(a) They must exert a gelling action on the polycarbonate solution to be used, and the gelled solution, even after standing for a relatively long time up to 500 hours, even when using relatively large quantities of the additive (e.g., based on the polymer) should not harden and must have predominantly viscous properties and c nsequently remain suitable for spinning.
(b) The residual content of the nonsolvent or poor solvent which is used and which remains after the filament has been formed must not have a plasticizing action on the polymer, i.e., the nonsolvent or poor solvent which is used should have only a small aflinity for the element of high molecular weight in addition to its low dissolving and softening power. Such substances are particularly chlorinated aliphatic and aromatic hydrocarbons.
(c) A not too high or too low boiling point which, according to the invention, should be in the region of 60 to 180 C. and advantageously at 80 to C.
(d) A low degree of inflammability.
These nonsolvents or poor solvents will have a certain value of the cohesion energy density value, which is definedas e intrinsie heat of evaporation Li molar volume V mol to the invention, /e=8 to 10. Such nonsolvents or Weak solvents which satisfy the preliminary conditions as set out above include for example dichloropropane and chlorobenzene among others.
From these points of view, substances which have proved to be especially suitable poor solvents for the process according to the invention are 1,2-dichloropropane having a cohension energy density of /e=8.8 at a boiling point of 96 C. and chlorobenzene having a cohesion energy density of /=9.5 at a boiling point of 132 C.
Spinning solutions are prepared which contain such a quantity of poor solvent that a gelled solution having viscous properties in the homogeneous phase is obtained and this solution thus remains capable of being spun. The spinning solution obtained in this way is heated for a short time at temperatures between +70 and +150 C. before being spun, so that the initially gelled solution becomes a clearly transparent true solution of the polymer. By adding this poor solvent, there is obtained in the solution a preliminary crystallization of the high polymers, which has a particularly advantageous effect on the filaments spun according to the invention because of their uniform stretchability and dyeing capacity.
As polycarbonates, there are preferably used those polycarbonates based on di(monohydroxyaryl)-alkanes, -sul phones, -sulphoxides, -sulphides or -ethers or mixture of these dihydroxy compounds with one another. The molecular weight thereof generally is between approximately 50,000 and 95,000, corresponding to a relative viscosity of 1;, =1.48 to 2.15 (measured in 0.5% methylene chloride at 20 C.). Molecular weights in the region of 85,000 are advantageously chosen (n =l.82).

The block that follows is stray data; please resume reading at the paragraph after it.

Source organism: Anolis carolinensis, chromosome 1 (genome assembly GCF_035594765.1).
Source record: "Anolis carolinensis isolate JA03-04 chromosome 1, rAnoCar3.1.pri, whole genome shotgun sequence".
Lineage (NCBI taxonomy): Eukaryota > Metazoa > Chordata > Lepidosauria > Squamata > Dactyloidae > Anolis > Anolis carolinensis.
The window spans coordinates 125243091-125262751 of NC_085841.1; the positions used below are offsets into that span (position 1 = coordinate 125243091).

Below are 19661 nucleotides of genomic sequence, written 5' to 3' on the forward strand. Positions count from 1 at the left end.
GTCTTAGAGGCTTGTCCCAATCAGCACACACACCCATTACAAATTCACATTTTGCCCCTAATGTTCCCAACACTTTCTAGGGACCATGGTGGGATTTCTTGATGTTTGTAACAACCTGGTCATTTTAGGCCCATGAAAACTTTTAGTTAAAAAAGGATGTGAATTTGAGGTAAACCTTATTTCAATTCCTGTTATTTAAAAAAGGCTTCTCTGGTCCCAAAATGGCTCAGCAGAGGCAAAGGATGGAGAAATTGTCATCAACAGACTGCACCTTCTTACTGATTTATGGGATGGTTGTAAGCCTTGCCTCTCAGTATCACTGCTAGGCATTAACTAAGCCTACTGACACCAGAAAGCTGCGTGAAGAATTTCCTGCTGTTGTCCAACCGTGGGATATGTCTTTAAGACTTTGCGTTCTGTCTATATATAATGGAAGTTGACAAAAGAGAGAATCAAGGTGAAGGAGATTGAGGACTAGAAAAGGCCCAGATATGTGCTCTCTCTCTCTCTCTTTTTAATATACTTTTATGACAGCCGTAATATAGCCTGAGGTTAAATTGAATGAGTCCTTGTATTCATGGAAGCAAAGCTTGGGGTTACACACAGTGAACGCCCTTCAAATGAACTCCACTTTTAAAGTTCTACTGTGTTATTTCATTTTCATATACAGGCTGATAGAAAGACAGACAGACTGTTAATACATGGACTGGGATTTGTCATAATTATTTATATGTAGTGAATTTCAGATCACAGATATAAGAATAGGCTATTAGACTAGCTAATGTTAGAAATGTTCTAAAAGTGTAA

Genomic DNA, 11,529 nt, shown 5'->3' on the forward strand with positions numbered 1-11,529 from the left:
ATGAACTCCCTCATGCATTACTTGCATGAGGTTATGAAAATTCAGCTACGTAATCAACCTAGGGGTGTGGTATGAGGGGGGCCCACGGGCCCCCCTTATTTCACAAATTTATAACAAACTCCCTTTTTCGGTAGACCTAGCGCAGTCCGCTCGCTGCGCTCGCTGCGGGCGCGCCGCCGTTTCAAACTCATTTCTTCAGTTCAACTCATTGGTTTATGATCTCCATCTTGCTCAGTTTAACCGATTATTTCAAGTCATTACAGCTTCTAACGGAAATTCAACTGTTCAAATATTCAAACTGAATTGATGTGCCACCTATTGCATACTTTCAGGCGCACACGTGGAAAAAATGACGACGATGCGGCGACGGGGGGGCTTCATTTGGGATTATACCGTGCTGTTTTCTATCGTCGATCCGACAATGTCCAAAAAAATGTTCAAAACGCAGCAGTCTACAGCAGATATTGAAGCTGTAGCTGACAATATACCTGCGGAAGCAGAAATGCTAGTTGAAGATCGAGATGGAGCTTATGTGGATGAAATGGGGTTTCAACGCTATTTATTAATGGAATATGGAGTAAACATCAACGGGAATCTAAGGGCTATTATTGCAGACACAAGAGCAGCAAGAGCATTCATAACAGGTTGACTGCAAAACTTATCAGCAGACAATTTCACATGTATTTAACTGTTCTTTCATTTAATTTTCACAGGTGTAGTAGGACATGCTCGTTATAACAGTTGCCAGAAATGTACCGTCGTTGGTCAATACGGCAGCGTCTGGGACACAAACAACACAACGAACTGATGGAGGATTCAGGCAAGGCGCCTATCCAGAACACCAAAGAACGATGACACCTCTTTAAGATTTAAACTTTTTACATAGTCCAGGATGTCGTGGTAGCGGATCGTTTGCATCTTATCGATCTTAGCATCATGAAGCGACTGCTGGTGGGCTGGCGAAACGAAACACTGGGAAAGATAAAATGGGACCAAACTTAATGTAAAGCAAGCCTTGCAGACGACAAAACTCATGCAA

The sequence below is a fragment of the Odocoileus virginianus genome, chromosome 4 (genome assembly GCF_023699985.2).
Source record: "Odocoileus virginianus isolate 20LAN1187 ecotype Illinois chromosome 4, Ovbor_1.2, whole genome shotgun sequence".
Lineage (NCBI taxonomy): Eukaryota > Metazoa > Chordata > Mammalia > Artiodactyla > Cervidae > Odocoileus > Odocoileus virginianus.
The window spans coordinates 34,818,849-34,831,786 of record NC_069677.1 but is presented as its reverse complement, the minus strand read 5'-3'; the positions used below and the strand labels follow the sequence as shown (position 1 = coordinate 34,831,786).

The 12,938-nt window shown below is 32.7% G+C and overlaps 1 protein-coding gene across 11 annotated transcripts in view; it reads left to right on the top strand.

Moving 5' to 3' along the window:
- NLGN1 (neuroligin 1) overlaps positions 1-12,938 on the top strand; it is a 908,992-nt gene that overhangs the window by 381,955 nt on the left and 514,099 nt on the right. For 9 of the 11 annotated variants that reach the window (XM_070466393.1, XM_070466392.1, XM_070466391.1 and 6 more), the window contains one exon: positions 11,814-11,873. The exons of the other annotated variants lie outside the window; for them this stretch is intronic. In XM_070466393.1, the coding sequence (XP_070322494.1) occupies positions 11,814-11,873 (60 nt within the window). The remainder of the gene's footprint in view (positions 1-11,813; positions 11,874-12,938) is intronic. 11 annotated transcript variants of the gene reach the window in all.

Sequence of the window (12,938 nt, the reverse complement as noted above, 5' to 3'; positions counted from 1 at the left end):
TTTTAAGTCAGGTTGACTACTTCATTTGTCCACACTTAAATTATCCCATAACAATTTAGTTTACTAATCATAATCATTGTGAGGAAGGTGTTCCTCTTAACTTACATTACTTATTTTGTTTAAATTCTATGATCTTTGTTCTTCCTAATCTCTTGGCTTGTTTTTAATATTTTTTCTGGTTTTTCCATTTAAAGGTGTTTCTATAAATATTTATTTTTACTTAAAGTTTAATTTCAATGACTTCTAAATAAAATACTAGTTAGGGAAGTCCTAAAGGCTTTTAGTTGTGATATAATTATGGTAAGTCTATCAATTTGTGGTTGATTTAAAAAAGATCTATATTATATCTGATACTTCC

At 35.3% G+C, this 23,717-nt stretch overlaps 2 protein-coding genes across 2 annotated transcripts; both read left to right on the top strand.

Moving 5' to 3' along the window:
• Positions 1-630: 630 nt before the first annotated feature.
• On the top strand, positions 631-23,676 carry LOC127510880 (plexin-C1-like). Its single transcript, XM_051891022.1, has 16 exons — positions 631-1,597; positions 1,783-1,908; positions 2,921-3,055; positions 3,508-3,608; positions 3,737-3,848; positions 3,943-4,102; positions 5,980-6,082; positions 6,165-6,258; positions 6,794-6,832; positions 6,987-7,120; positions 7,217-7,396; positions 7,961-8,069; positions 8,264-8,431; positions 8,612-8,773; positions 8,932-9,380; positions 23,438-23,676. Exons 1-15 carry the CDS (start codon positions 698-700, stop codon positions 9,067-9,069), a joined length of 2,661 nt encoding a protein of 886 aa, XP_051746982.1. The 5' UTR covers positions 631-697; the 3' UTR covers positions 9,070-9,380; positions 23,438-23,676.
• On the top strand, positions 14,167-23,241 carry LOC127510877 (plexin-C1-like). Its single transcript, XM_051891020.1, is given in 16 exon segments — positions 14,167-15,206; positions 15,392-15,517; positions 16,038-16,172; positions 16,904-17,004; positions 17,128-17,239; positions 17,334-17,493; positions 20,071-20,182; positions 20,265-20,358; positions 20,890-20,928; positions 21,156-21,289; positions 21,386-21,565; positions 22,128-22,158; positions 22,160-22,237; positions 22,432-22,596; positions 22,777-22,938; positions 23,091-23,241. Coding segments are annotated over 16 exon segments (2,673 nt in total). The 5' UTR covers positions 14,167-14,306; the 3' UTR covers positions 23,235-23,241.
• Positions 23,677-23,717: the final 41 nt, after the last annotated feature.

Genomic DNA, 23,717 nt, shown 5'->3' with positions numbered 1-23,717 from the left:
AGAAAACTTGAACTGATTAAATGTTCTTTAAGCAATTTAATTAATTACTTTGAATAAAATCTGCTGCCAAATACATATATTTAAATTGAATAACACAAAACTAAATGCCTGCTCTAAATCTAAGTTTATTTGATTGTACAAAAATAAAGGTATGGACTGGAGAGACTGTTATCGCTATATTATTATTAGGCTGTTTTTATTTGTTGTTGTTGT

For carrying out the process, the polycarbonate, which frequently exists in the form of a mixture of powdered and granulated material, is dissolved in methylene chloride to form a to 25% solution, advantageously to 24% solution, is then filtered and, immediately before spinning, the poor solvents according to the invention are added to the solution in such a quantity that the resulting spinning concentration is 14 to 24%, advantageously 17.5 to 19.5%.
The exchange of the solvent can be so effected that a polycarbonate solution having a relatively low concentration is concentrated in a short time up to almost the concentration gelling by evaporation of the solvent at normal or slightly raised pressure and raised temperature and this concentrated solution can be admixed with a poor solvent of higher boiling point, which is an excellent solvent at high temperature, and then the solution is immediately thereafter heated to the spinning temperature.
The process of the solvent exchange for the preparation of a suitable spinning solution, such as is a prerequisite for obtaining the aforementioned crystalline polycarbonate filaments, can also be carried out by concentrating a dilute polycarbonate solution, which is already present in a mixture of a low-boiling good solvent (such as methylene chloride), and a poor solvent of higher boiling point, which acts as a good solvent at higher temperature, at high temperature with displacement of the good solvent of low boiling point and by keeping this solution at high temperature.
In addition to the wet-spinning process, the dry-spinning process is advantageously suitable for the production of filaments, the solution being spun through multiaperture spinnerets and in an inert atmosphere into a shaft heated to about 200 to 250 C. while the endless filaments freed from the solvent are drawn at a speed of 100 to 500 m./min. over roller systems and wound.
The filaments and fibres produced by the process according to the invention have, in addition to an improved crystallinity, an outstanding resistance to solvents, an excellent uniformity after stretching and a substantially improved resistance to temperature, with a higher crystallite melting point and also improved technological properties.
The following examples are only illustrative and intended to explain more specifically the object of this invention.